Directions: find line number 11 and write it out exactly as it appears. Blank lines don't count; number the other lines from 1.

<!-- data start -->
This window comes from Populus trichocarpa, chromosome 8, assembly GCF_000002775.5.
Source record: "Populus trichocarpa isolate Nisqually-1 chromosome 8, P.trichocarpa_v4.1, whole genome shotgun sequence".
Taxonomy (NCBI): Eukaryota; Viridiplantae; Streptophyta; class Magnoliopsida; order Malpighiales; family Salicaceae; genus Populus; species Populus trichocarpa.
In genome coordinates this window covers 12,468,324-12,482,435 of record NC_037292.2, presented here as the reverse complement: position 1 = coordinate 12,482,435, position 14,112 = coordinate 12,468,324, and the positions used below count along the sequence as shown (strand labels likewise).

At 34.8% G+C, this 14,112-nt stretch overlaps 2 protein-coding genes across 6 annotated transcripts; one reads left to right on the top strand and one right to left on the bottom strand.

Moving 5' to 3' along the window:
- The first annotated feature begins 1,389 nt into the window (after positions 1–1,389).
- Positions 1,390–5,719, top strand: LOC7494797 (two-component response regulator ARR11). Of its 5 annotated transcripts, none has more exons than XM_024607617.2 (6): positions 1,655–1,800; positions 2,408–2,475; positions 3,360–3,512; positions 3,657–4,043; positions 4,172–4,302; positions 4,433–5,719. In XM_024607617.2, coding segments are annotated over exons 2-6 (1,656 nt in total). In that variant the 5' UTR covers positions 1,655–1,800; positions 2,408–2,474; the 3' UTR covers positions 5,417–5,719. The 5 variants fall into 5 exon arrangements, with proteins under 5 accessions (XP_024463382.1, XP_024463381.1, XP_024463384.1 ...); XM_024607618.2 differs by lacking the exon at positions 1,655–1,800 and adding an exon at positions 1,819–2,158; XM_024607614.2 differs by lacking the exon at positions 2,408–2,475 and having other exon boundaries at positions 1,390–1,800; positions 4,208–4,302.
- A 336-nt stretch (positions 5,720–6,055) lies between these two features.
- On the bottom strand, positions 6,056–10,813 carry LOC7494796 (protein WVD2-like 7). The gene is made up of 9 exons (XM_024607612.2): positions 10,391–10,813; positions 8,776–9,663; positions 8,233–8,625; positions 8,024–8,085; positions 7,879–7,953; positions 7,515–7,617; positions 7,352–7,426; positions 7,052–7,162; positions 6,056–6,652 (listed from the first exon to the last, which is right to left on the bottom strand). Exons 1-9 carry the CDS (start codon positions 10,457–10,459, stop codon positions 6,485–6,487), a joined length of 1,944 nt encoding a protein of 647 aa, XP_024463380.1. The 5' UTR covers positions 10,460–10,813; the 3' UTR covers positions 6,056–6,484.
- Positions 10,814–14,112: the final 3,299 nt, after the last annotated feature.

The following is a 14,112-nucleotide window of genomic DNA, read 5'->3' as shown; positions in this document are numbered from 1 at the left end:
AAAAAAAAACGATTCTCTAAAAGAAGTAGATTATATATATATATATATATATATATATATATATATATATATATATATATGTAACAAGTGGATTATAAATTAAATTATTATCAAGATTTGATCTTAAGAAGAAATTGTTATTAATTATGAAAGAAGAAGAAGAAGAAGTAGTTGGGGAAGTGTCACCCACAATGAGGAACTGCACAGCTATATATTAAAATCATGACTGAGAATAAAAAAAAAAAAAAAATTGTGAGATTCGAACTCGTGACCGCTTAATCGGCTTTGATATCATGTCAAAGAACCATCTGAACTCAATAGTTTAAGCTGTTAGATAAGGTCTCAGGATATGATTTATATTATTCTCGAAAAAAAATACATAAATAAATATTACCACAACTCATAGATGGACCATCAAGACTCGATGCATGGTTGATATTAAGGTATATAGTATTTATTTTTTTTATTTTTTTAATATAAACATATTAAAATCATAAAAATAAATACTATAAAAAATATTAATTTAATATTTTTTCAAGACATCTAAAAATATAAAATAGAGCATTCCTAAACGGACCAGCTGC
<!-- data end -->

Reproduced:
- Positions 10,814–14,112: the final 3,299 nt, after the last annotated feature.